The Confederations Cup is getting the marquee matchup that everyone asked for: the World Cup holder against the five-time world champion; the two-time European winners against the tournament host; Spain's passing wizards vs. Brazil's new star, Neymar.
Spain, winner of the 2010 World Cup and the 2008 and 2012 European Championships, will play Brazil on Sunday at Rio de Janeiro's Maracana Stadium for the title in the World Cup preparation tournament.
"I think everybody was waiting for this Confederations Cup final to be Spain vs. Brazil," Spain captain Iker Casillas said. "I think the two teams that deserve to play the final are actually playing it."
In the semifinal Thursday Spain came through an exhausting scoreless 120 minutes and then a penalty-kick shootout 7-6 over Italy.
Jesus Navas scored the decisive penalty kick after a draining match made more difficult by heat and thick humidity.
Nobody missed in the shootout until Italy defender Leonardo Bonucci shot over the bar to give Navas an attempt at the winner. The recently signed Manchester City midfielder coolly beat goalkeeper Gianluigi Buffon to end a top-class battle and send Spain to another major final.
While calling his squad "lucky" to win, Spain coach Vicente del Bosque was not about to concede the final due to fatigue — even though Spain has one less day of rest than Brazil, which beat Uruguay 2-1 Wednesday.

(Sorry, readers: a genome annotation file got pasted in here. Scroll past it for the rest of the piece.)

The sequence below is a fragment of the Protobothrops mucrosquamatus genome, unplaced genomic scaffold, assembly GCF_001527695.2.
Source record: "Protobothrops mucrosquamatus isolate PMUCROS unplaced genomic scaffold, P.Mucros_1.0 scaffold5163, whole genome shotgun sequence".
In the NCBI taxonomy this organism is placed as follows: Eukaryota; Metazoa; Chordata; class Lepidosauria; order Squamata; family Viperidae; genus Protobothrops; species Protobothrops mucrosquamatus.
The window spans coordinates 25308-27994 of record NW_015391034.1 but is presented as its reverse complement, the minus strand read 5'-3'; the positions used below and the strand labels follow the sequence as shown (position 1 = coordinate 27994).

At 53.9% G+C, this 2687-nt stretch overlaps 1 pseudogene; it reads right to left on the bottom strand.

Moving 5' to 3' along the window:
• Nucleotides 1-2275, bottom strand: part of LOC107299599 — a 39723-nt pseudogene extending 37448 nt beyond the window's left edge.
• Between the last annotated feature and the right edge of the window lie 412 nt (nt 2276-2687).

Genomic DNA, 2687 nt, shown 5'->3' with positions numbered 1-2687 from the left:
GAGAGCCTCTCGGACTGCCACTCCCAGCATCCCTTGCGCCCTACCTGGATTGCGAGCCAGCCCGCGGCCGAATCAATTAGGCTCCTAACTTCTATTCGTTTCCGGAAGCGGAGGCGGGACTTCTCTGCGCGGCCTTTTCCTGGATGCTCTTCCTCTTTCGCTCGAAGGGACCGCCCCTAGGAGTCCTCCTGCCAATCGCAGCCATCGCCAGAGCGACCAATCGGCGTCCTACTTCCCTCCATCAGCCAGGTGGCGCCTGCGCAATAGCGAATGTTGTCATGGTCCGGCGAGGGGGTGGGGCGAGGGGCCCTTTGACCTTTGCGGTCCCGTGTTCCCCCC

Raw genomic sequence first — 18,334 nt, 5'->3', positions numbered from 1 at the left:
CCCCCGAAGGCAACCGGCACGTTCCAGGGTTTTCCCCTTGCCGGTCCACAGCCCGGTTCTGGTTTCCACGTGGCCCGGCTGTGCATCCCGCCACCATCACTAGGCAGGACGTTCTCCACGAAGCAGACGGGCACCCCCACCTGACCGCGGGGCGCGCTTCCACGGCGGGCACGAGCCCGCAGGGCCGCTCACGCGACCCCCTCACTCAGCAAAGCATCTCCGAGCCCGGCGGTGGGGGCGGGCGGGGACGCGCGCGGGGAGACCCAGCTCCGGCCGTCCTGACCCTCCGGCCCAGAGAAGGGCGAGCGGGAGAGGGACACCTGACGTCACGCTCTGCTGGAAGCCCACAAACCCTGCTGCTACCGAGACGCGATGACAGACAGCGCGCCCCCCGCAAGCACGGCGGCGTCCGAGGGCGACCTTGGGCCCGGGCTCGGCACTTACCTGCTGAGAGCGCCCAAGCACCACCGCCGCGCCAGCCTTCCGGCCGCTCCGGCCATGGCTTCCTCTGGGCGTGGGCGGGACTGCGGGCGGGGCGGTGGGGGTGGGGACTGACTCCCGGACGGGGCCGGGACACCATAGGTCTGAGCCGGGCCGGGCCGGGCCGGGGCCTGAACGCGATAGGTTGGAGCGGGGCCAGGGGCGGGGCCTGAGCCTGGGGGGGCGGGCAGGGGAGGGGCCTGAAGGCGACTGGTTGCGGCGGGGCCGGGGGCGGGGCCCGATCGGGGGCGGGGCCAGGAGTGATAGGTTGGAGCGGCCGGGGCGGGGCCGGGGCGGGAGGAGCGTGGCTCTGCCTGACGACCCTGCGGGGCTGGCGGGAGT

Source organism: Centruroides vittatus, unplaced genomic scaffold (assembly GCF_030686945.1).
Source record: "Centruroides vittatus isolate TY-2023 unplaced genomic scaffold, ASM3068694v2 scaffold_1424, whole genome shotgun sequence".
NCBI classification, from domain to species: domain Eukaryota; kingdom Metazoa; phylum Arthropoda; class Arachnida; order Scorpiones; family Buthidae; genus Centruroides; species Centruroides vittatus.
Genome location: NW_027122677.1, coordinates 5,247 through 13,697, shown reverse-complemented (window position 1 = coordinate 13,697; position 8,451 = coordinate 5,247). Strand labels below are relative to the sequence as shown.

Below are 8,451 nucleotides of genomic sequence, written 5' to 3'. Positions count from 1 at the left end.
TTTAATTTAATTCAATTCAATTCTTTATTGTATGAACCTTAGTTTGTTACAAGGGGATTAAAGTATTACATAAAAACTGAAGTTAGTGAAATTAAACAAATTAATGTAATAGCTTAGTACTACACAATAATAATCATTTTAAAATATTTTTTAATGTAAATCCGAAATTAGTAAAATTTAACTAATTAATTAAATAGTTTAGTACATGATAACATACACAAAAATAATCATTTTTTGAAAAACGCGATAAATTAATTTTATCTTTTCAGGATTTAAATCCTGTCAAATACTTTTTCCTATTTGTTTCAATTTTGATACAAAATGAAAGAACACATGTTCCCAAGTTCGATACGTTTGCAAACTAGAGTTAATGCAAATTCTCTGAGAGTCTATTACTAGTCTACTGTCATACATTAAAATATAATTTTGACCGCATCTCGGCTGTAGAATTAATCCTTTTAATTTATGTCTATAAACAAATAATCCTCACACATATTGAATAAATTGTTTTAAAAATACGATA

"We have to now consider what we have to do in the three days to recover. And we will definitely stand up to Brazil in the Maracana," the manager said. "The players should feel just as happy as kids playing in the Maracana. They have won a lot, but they want to win in the Maracana.
Before kickoff, about 5,000 anti-government protesters battled police about 1 mile from the stadium.
These were the latest in a series of nationwide protests that have hit Brazil since June 17. Demonstrators, expected to turn out again Sunday, are angered about corruption and poor public services despite a heavy tax burden. Protesters also are denouncing the billions of dollars spent to host the World Cup and the 2016 Olympics in Rio.
Based on reporting by The Associated Press.